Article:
Though speaking of drama, as a gay person the emphasis on how Noah’s kids HAD to find a Faithful Wife and Have Kids to be happy seemed kind of misplaced to me, like for instance a lot of the conflict in this movie could have been averted if Shem and Ham had only shared the barren Emma Watson** between them. The film’s unquestioned assumption that heterosexual monogamy is The Way Things Are seemed odd especially considering the incest themes in the biblical Noah story, which the movie didn’t get into, but did kind of imply (Emma has twin girls, Mom says Hurrah The Creator has given us what we need for our other two sons!). But I’m sure for many people this wouldn’t even have pinged.
There’s a scene of doomed humans dying on a rocky outcropping as the stormwaters raged on that I thought was a nice touch, like something out of a Goya painting. Apart from that one (brief) scene, Russell Crowe’s visions of death and destruction were probably the most visually interesting part of the movie, which for a “blockbuster” action movie looked pretty shockingly low budget at times (for instance it’s hard to make a couple of raggedy actors in a totally barren, untouched-by-human-hands landscape look like anything but a way to keep costs down). But since I thought I was watching a popcorn-blockbuster for a Christian audience, I kind of enjoyed that cheapness too. I’m easy, I guess.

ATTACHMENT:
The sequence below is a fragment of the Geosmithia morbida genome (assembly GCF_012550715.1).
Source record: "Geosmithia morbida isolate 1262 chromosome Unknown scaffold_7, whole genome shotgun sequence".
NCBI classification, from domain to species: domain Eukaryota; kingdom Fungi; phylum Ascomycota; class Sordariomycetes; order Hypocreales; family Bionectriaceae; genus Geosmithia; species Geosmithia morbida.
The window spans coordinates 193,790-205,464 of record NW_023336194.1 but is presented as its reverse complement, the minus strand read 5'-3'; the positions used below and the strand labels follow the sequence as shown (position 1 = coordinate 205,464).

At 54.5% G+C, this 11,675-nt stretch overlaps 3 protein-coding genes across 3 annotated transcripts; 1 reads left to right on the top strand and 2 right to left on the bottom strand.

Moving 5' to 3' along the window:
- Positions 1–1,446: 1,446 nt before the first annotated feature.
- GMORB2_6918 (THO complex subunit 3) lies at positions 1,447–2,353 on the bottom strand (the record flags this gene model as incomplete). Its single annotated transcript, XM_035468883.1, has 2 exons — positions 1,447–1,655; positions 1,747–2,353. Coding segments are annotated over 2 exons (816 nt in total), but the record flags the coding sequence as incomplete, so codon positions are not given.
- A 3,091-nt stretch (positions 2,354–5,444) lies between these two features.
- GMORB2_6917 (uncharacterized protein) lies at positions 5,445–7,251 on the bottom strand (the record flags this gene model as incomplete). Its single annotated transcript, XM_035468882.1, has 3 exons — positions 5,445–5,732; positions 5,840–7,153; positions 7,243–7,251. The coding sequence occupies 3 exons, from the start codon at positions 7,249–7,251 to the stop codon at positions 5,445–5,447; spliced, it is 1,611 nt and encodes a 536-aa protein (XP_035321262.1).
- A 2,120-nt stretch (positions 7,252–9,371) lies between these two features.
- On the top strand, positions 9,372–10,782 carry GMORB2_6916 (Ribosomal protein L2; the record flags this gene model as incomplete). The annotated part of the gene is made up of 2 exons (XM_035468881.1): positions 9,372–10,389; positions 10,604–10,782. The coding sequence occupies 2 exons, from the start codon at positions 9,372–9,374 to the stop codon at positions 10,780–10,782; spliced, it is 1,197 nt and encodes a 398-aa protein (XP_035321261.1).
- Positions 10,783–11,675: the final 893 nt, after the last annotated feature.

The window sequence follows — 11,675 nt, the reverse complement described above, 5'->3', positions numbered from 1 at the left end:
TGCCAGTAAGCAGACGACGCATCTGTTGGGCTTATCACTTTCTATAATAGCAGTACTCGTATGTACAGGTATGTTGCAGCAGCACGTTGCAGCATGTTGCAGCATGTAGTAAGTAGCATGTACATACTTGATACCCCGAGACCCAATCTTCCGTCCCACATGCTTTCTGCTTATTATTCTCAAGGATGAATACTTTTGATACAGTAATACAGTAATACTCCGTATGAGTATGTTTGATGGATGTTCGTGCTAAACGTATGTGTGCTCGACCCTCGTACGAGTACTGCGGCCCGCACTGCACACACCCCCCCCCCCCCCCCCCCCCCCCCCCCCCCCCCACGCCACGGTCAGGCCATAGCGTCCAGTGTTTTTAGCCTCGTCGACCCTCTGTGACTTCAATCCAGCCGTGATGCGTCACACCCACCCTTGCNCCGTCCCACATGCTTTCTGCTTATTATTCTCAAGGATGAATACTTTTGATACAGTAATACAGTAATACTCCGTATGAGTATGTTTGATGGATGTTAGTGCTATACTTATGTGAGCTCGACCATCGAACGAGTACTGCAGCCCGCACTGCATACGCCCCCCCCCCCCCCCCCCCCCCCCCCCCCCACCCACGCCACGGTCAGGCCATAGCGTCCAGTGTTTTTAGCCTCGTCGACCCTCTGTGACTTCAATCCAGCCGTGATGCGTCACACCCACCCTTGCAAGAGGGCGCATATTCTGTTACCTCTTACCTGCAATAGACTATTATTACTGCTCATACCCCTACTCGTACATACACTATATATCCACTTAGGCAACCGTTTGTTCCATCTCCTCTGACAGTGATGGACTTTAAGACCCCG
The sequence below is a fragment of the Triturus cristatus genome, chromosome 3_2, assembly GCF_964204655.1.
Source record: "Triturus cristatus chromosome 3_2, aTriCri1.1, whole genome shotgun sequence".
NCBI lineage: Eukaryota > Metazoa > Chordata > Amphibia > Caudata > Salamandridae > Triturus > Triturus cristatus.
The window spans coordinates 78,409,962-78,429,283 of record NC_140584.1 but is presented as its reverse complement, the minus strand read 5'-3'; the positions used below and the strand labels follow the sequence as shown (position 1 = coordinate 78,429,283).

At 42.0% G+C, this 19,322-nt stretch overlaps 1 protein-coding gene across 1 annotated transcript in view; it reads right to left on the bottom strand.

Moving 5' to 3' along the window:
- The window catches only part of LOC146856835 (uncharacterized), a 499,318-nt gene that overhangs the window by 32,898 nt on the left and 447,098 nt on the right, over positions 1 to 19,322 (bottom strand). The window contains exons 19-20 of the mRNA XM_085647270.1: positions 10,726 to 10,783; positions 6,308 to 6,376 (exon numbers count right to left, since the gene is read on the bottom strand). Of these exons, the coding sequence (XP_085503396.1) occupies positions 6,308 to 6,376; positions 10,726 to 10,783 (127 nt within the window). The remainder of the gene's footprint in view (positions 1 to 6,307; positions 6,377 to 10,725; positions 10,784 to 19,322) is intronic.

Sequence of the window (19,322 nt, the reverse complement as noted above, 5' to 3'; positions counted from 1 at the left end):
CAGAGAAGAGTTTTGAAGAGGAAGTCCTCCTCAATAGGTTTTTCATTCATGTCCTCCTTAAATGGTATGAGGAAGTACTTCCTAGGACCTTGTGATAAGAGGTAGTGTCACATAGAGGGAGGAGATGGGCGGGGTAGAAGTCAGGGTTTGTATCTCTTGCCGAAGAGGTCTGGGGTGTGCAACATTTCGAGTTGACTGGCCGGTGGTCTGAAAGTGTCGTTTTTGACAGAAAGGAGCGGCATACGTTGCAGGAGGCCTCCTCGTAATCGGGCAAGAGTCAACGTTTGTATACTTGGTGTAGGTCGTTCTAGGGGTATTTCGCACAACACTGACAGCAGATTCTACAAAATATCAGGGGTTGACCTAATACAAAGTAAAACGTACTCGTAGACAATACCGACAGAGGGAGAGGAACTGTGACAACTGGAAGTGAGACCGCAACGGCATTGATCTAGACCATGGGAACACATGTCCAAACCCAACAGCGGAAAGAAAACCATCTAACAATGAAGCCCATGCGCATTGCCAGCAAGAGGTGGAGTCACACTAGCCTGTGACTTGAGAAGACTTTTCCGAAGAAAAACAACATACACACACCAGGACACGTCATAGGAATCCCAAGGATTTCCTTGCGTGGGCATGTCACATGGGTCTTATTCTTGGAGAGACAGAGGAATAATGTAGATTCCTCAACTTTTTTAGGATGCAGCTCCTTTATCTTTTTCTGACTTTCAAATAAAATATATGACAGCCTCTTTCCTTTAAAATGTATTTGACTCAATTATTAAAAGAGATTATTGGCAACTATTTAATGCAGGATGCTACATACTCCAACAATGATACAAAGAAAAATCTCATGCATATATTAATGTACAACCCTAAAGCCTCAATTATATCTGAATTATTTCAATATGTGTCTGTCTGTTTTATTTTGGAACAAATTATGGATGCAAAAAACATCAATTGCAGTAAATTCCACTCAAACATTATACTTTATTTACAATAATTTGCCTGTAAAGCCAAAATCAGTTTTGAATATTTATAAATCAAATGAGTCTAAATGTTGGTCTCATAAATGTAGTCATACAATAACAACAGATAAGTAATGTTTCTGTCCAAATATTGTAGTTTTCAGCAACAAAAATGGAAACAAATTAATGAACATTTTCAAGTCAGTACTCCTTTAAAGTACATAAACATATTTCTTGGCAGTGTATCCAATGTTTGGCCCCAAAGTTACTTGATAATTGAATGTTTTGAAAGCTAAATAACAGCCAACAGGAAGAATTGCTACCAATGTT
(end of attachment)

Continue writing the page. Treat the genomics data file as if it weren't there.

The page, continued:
*Russell Crowe is not only starting to get typecast as a zealot after his role as Javert in Le Mis, he also sings (badly!) in this movie, too! I personally was happy to see him characterized as a zealot – one of the frissons of “Noah” is that Noah is clearly not wrong that humans are going to mess up the planet again and therefore the only permanent solution is to wipe us out – the radical environmentalism of some Japanese anime directors – but at the same time, his horror at humanity is clearly also at least partially psychological, f’rinstance when he visits the human camps outside his own settlement and decides humans are venal and weak based on a half-real-and-half-dream interpretation of what he sees there.
**Emma Watson is too good-looking and too charismatic and has too much chemistry with everyone, including Russell Crowe. In fact she might have MORE chemistry with Russell Crowe than with the actor who plays Shem, although we could also put that down to the fact that her scenes with Noah are a lot more emotionally intense. The chemistry between her and Crowe reminds me of how John Cusack is drawn to teen-popstar Hillary Duff in War, Inc, resists because he’s old enough to be her father, and later finds out that he really *is* her father! The moral of the story: don’t sleep with anyone who’s young enough to be your own daughter because you just never know. Anyway, Russell Crowe is working with Jennifer Connelly again in this movie, whom he also worked with in A Beautiful Mind, and would never ever go there.
To sum up, I personally enjoyed this movie, despite all its shortcomings. It made a well-known story from the Hebrew Bible seem bizarre, which as a Jew I’ve also felt was the case. Maybe my expectations were low, maybe the movie was just stupid enough at the end of a long work week, maybe I’m so sick of formulaic dreck that I’ll happily take idiosyncratic dreck instead, but I’d say it’s worth seeing.